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The capital of the world, as the French term their noisy Paris, lay behind me. I had grown heartily tired of it. My soul longed for repose—nothing but repose. I was worn out with the fatigues of the glorious campaign. After passing a year amid the turmoil of a military life, I was in quest of a spot where I could enjoy rest—a peaceful, tranquil spot, where I could belong exclusively to myself. With this view I hastened by way of Fontainebleau and Dijon to Switzerland.

I shall reserve for another occasion an account of all that I saw on the road thither, and in the friendly Neufchatel, and beyond it on the right and on the left, and shall for the present confine myself to the Valley of Lauterbrunn.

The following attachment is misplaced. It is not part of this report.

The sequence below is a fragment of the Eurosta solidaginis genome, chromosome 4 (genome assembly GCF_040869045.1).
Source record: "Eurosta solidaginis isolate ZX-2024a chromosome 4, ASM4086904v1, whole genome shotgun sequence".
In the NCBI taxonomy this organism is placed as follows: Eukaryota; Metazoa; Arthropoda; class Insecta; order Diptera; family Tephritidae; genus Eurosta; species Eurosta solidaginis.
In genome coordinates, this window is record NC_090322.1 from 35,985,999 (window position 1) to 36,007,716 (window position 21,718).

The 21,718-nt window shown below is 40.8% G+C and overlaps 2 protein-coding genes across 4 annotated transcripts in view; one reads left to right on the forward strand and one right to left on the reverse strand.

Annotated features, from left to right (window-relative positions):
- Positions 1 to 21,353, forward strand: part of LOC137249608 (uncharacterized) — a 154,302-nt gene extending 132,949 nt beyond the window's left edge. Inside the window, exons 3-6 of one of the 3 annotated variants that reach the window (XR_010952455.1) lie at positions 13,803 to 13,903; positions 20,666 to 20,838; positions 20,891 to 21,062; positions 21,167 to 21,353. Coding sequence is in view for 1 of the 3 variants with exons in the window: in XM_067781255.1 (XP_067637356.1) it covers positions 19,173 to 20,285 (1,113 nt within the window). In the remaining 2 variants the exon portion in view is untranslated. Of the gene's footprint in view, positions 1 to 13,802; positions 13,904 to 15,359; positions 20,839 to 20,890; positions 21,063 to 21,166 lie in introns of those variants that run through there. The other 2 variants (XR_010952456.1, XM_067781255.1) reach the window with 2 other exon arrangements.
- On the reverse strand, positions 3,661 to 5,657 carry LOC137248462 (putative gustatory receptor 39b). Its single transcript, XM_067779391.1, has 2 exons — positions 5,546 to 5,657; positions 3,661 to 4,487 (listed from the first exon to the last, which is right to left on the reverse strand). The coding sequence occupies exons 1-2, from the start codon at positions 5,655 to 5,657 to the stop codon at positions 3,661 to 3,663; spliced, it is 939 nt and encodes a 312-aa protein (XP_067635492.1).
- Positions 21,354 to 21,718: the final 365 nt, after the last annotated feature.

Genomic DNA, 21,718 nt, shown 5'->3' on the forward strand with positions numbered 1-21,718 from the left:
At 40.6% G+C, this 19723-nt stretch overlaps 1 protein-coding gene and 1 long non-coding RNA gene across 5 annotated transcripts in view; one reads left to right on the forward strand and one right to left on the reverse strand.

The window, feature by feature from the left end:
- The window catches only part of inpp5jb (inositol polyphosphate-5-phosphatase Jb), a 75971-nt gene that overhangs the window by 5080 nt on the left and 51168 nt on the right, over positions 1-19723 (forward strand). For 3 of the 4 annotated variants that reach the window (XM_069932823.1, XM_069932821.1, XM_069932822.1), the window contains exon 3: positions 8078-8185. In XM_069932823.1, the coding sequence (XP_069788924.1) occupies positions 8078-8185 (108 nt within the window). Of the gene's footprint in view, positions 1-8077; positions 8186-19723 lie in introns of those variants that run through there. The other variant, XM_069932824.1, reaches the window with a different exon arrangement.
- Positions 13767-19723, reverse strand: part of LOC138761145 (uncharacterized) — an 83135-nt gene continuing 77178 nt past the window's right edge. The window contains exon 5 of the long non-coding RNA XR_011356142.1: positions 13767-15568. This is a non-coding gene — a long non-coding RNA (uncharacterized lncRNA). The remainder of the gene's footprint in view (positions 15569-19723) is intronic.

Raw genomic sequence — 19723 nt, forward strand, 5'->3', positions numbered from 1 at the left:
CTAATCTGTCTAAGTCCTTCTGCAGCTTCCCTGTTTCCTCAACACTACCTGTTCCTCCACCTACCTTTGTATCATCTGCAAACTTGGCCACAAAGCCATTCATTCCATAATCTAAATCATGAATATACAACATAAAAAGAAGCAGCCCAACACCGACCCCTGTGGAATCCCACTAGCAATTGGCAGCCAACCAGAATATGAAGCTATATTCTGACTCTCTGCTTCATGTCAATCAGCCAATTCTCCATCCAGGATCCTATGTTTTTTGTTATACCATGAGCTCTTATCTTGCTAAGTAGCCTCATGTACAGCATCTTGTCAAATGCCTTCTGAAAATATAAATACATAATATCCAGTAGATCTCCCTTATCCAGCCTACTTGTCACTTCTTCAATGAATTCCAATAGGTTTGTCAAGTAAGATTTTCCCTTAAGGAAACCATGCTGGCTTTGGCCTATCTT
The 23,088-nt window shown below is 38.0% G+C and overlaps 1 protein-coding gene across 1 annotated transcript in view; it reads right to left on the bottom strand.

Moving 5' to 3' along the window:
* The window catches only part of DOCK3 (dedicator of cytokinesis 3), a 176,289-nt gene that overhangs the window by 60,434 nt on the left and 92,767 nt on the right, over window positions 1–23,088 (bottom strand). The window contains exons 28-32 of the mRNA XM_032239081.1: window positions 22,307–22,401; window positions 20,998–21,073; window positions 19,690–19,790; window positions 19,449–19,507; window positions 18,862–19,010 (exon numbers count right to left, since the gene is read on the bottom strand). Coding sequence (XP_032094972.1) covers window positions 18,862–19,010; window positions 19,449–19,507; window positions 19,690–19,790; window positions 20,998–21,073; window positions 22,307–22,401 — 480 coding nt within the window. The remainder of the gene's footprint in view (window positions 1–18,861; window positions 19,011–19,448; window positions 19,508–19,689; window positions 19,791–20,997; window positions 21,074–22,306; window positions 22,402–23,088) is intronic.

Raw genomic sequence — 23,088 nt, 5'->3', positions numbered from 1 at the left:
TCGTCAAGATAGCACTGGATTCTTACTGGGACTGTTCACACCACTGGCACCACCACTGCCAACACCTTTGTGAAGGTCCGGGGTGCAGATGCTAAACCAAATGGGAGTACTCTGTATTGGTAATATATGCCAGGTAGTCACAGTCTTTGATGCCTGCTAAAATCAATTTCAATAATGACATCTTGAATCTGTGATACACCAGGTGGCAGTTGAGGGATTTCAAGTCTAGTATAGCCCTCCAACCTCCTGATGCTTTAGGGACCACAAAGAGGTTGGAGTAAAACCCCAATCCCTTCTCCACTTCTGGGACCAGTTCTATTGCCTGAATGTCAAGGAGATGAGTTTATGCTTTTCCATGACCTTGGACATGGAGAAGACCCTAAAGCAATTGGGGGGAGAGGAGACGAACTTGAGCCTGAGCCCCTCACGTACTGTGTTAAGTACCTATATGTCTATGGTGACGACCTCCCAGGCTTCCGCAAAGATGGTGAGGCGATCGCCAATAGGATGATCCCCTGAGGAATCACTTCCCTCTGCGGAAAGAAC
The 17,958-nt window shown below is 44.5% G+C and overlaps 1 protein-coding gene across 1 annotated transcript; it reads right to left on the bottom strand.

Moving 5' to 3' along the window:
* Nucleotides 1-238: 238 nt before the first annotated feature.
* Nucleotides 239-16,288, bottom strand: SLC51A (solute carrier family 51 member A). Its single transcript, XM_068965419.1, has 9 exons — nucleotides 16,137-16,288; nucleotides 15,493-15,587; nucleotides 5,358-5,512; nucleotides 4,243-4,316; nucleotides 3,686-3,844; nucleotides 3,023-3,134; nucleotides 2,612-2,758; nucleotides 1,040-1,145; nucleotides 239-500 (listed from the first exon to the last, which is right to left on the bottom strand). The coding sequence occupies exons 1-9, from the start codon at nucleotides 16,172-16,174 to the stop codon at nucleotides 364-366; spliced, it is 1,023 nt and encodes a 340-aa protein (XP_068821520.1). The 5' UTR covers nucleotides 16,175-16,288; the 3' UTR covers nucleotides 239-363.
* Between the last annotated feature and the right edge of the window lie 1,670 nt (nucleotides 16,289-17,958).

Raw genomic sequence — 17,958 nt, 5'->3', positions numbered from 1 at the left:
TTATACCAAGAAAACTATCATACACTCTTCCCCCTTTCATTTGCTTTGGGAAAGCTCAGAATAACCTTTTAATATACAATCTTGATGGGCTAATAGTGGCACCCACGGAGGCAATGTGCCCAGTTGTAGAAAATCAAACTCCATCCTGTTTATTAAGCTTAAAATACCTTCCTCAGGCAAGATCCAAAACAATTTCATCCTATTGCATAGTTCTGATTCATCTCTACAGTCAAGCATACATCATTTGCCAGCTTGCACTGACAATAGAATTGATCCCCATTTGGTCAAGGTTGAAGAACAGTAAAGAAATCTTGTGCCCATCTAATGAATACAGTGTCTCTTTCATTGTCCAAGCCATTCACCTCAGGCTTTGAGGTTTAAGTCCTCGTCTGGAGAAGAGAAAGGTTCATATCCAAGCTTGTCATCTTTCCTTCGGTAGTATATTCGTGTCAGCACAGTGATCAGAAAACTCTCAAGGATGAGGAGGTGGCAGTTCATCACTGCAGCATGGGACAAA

Leaving my companion, who was not well, at Unterseen, I pursued my route on the day of our arrival there. My guide was a stout, active fellow. We ascended, with rapid step, along the bank of the foaming Lutschine, which winds between rocks of immense height, first to Mat-